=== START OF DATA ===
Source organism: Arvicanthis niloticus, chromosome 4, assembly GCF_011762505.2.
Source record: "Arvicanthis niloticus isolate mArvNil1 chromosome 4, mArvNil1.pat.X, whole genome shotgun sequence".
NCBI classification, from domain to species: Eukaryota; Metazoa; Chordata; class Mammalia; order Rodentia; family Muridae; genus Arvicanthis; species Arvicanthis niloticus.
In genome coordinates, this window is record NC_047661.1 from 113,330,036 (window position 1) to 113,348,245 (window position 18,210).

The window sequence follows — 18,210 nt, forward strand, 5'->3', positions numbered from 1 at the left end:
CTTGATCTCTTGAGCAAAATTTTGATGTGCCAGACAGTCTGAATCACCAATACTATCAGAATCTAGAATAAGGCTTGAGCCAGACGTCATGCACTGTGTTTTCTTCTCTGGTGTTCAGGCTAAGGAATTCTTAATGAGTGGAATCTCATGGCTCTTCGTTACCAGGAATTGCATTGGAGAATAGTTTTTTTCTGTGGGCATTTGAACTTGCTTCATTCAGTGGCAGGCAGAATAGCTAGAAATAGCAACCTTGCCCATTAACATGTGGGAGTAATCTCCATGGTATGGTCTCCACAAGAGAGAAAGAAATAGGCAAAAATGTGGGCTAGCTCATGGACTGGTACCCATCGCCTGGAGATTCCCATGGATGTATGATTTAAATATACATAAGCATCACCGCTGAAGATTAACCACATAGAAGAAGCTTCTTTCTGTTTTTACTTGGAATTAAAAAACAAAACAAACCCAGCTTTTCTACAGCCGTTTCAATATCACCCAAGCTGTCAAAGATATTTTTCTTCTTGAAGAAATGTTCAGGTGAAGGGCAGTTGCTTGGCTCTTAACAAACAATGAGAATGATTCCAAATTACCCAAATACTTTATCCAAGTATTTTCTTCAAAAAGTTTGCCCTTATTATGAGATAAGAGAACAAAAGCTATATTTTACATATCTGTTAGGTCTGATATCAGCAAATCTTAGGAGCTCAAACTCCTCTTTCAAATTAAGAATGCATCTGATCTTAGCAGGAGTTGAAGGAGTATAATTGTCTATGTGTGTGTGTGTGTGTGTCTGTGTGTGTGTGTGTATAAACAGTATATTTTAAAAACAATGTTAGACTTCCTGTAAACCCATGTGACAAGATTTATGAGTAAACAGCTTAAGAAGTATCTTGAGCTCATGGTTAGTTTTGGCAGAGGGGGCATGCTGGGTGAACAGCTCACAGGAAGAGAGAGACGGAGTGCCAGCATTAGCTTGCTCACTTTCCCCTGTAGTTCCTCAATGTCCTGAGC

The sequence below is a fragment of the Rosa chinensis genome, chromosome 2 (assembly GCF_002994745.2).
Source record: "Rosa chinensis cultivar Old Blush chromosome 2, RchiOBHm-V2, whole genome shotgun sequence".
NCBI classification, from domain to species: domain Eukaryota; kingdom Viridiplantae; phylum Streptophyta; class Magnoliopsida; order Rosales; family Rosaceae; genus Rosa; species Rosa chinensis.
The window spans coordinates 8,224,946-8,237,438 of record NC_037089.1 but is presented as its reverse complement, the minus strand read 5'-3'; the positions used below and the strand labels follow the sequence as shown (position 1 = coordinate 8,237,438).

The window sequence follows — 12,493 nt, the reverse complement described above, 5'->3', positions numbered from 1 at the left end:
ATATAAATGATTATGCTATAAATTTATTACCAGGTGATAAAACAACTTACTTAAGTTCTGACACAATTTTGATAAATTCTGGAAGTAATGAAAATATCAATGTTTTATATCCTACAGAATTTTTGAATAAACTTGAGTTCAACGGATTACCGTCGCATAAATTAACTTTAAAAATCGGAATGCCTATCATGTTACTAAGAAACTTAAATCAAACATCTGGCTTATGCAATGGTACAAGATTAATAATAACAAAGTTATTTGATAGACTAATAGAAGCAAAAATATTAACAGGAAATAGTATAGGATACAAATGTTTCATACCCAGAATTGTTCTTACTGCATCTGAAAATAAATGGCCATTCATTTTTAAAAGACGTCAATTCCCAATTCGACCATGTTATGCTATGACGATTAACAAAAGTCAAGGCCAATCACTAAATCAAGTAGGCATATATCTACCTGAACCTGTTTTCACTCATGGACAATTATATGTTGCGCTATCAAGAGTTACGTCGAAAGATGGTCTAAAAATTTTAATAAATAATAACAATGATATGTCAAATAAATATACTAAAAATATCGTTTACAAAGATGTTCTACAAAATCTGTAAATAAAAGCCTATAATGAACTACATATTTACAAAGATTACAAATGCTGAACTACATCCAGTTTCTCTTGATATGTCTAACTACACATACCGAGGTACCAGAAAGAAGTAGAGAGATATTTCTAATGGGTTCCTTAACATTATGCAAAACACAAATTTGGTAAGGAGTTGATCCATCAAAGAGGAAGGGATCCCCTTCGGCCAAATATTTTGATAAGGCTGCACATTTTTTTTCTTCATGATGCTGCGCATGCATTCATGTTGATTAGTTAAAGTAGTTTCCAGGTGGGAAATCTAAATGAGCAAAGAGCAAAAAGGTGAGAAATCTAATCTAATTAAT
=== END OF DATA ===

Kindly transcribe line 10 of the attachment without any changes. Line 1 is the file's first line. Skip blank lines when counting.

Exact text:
The window spans coordinates 8,224,946-8,237,438 of record NC_037089.1 but is presented as its reverse complement, the minus strand read 5'-3'; the positions used below and the strand labels follow the sequence as shown (position 1 = coordinate 8,237,438).